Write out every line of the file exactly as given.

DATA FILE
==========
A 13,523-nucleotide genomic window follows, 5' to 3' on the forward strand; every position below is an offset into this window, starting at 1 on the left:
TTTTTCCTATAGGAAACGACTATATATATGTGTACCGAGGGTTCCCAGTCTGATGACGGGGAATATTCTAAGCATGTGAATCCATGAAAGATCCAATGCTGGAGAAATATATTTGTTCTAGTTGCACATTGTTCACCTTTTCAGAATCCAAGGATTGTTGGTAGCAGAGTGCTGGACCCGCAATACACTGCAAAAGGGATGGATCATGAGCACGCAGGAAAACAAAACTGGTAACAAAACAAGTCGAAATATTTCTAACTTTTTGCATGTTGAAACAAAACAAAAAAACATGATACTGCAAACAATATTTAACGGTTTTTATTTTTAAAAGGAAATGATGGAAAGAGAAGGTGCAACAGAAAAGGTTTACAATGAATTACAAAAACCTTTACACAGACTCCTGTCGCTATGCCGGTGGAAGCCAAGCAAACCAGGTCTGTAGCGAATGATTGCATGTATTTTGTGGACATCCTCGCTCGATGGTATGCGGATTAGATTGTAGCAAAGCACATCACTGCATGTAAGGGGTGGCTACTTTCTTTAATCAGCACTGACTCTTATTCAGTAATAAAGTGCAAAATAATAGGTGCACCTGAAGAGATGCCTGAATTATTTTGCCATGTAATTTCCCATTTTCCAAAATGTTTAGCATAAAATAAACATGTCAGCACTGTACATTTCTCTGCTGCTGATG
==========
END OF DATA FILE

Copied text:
A 13,523-nucleotide genomic window follows, 5' to 3' on the forward strand; every position below is an offset into this window, starting at 1 on the left:
TTTTTCCTATAGGAAACGACTATATATATGTGTACCGAGGGTTCCCAGTCTGATGACGGGGAATATTCTAAGCATGTGAATCCATGAAAGATCCAATGCTGGAGAAATATATTTGTTCTAGTTGCACATTGTTCACCTTTTCAGAATCCAAGGATTGTTGGTAGCAGAGTGCTGGACCCGCAATACACTGCAAAAGGGATGGATCATGAGCACGCAGGAAAACAAAACTGGTAACAAAACAAGTCGAAATATTTCTAACTTTTTGCATGTTGAAACAAAACAAAAAAACATGATACTGCAAACAATATTTAACGGTTTTTATTTTTAAAAGGAAATGATGGAAAGAGAAGGTGCAACAGAAAAGGTTTACAATGAATTACAAAAACCTTTACACAGACTCCTGTCGCTATGCCGGTGGAAGCCAAGCAAACCAGGTCTGTAGCGAATGATTGCATGTATTTTGTGGACATCCTCGCTCGATGGTATGCGGATTAGATTGTAGCAAAGCACATCACTGCATGTAAGGGGTGGCTACTTTCTTTAATCAGCACTGACTCTTATTCAGTAATAAAGTGCAAAATAATAGGTGCACCTGAAGAGATGCCTGAATTATTTTGCCATGTAATTTCCCATTTTCCAAAATGTTTAGCATAAAATAAACATGTCAGCACTGTACATTTCTCTGCTGCTGATG